from The American Heritage® Dictionary of the English Language, 4th Edition
- In the Bible, the oldest son of Ham.
- An ancient region of northeast Africa where the biblical descendants of Cush settled. It is often identified with Ethiopia.
- An ancient kingdom of Nubia in northern Sudan. It flourished from the 11th century B.C. to the 4th century A.D., when its capital fell to the Ethiopians.
from Wiktionary, Creative Commons Attribution/Share-Alike License
- proper n. the son of Ham and grandson of Noah, progenitor of the African peoples
- proper n. a Benjamite mentioned only in the title of Psalm 7
- proper n. an Iron Age kingdom on the middle Nile, in what is now northern Sudan
from The Century Dictionary and Cyclopedia
- n. The commercial name in India for sorghum.
- n. In North Carolina, the crumbs and scrapings of cracker-or meal-barrels, fried with grease.
i wish they would plug him in on the weak or strong side LB instead of middle. everybody knows "cap" don't get hurt! we could use him while cush is out. if he keeps lighting it up I wouldn't mind seeing him as a starter while Cush is out. from what i'm hearing, cards won the game, but lost fitz. he may be seriously hurt.
However, according to Taita's later account history had cheated Pharaoh Mamose of this part of his treasure, and all these heavy and unwieldy items of stone had been abandoned and left behind in the Valley of the Kings when the Egyptians fled south along the Nile to the land they called Cush, to escape the Hyksos invasion that overwhelmed their homeland.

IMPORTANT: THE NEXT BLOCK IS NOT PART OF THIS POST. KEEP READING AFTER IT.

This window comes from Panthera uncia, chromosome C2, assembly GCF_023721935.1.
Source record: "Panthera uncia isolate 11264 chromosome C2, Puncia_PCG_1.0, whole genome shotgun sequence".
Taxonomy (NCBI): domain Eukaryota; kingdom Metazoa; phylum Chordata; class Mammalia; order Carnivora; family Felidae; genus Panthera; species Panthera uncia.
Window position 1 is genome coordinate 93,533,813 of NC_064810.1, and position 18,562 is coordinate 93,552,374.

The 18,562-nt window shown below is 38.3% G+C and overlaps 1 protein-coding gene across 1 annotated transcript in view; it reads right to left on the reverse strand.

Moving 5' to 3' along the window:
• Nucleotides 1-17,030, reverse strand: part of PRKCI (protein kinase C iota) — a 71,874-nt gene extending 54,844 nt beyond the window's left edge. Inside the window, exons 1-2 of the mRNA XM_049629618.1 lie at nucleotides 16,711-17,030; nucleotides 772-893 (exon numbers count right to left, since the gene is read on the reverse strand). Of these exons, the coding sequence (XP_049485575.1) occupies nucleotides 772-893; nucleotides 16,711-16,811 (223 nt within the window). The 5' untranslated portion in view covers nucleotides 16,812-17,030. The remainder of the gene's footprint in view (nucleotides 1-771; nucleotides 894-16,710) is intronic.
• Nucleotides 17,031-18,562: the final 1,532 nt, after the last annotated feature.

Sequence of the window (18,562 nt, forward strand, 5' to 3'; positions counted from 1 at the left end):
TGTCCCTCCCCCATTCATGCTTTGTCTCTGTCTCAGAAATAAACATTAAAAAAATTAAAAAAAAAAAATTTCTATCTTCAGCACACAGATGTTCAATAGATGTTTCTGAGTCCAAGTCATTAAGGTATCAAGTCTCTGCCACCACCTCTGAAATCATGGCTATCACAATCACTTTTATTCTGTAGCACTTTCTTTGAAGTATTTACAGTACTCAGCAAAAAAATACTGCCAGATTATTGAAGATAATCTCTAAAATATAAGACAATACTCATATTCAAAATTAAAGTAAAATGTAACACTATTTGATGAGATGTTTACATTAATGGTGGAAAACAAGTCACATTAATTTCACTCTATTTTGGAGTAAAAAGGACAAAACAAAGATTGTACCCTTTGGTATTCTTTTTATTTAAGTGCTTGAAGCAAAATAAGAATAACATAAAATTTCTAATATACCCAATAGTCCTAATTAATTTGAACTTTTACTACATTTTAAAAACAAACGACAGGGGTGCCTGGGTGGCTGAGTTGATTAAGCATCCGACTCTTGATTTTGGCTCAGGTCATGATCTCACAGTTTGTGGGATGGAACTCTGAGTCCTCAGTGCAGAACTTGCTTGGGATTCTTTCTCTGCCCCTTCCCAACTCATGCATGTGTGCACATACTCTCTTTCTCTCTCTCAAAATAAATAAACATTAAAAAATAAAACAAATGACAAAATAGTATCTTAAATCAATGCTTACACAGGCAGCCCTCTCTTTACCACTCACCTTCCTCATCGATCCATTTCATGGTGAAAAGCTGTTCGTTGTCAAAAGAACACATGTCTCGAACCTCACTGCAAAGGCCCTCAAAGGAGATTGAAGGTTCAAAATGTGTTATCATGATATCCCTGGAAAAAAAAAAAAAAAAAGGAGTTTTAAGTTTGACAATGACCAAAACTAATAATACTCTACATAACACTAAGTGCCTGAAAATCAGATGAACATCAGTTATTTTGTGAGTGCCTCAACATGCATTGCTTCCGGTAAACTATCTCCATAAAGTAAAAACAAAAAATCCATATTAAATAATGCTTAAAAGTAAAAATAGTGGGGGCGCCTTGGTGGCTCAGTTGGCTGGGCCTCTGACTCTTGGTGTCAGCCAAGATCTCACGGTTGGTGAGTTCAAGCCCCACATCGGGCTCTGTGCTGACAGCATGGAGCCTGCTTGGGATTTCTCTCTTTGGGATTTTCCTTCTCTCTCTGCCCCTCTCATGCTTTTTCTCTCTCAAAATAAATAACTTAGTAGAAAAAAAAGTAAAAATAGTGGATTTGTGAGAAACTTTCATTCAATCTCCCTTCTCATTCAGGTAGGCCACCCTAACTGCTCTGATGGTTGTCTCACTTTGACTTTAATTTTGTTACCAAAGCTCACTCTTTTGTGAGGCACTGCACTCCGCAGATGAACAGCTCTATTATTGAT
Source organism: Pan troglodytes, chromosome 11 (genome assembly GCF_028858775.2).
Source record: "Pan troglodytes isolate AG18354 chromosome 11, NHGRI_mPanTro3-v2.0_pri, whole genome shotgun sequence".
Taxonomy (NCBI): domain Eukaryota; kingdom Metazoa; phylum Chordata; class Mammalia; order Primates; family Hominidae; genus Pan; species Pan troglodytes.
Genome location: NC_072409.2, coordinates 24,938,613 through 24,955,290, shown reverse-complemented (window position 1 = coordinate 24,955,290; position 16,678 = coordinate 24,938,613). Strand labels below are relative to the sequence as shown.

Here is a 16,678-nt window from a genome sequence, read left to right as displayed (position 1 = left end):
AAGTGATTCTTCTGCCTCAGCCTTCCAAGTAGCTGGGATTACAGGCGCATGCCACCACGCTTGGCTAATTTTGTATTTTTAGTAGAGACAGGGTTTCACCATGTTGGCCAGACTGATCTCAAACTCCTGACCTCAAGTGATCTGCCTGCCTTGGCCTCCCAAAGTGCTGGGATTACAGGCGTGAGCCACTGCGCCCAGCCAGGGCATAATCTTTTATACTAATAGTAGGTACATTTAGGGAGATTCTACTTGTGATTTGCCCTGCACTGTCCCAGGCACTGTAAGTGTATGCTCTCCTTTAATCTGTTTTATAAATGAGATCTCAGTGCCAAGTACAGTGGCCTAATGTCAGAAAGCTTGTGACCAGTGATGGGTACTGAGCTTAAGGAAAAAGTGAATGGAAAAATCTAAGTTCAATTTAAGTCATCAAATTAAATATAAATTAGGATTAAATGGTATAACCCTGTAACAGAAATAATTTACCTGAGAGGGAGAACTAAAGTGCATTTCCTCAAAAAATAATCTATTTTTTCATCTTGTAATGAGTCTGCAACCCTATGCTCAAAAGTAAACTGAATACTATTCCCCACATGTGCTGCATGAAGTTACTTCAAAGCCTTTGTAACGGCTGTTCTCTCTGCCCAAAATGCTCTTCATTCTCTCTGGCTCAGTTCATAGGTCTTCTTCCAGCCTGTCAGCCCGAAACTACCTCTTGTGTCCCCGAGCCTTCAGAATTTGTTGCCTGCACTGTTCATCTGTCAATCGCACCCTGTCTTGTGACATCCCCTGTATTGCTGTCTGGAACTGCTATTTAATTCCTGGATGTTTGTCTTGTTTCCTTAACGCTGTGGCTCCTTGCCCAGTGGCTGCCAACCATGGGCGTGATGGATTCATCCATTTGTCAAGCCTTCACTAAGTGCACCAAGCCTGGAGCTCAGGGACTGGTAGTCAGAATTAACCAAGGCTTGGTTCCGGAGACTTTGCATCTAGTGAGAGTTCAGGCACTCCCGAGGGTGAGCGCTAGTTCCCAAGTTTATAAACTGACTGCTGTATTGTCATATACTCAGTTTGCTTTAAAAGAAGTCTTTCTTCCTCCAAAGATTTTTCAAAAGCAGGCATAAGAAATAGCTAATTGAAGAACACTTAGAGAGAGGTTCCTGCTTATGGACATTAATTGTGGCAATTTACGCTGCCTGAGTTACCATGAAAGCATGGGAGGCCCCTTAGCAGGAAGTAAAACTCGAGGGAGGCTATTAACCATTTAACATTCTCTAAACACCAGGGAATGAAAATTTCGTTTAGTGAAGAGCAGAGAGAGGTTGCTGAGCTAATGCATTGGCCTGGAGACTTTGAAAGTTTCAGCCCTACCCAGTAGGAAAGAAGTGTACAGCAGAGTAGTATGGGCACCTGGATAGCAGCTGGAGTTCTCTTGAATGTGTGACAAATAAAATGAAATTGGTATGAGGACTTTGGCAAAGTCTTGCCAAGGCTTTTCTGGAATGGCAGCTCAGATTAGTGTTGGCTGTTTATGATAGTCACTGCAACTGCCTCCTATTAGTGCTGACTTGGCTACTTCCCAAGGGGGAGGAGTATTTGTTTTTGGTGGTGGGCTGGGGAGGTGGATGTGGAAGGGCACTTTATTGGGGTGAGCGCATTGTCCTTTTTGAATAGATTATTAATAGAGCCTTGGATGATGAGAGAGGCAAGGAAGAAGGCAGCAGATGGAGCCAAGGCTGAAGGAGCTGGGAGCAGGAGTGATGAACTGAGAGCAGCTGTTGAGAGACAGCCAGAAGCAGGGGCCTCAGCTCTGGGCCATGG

More often, however, the name Cush was given to a part of the territory just mentioned, called by the Greeks the Kingdom of
The names of the eldest were called Cush and Ham, two goodly youths, his first-born sons.
Â Frankly, if I hadn't been immersing myself in all things Grendel recently, I would have forgotten that Liz Sparks, Locutious "Cush"ÂBradley, and Benito Emanuel Tomas "Toro" D'Oro had already appeared in other Hunter Rose stories.
First, two names found in the drafts for this story suggest an earlier date: we find "Cush, " which Howard later spelled
Lieutenant "Cush" Jones determined to run the gauntlet for escape, and as he darted away the point of his scabbard struck a stone, and throwing it inverted above his head, lost out his handsome sword.
This is in the land of Cush which is called Al-Habash on the western confines .
The scriptural "Cush," however, lies south of Egypt and is Ethiopia.
To give greater likelihood to this interpretation he identifies the land of "Cush" with the old Koccaia, which is reputed to have reached to the Caucasus.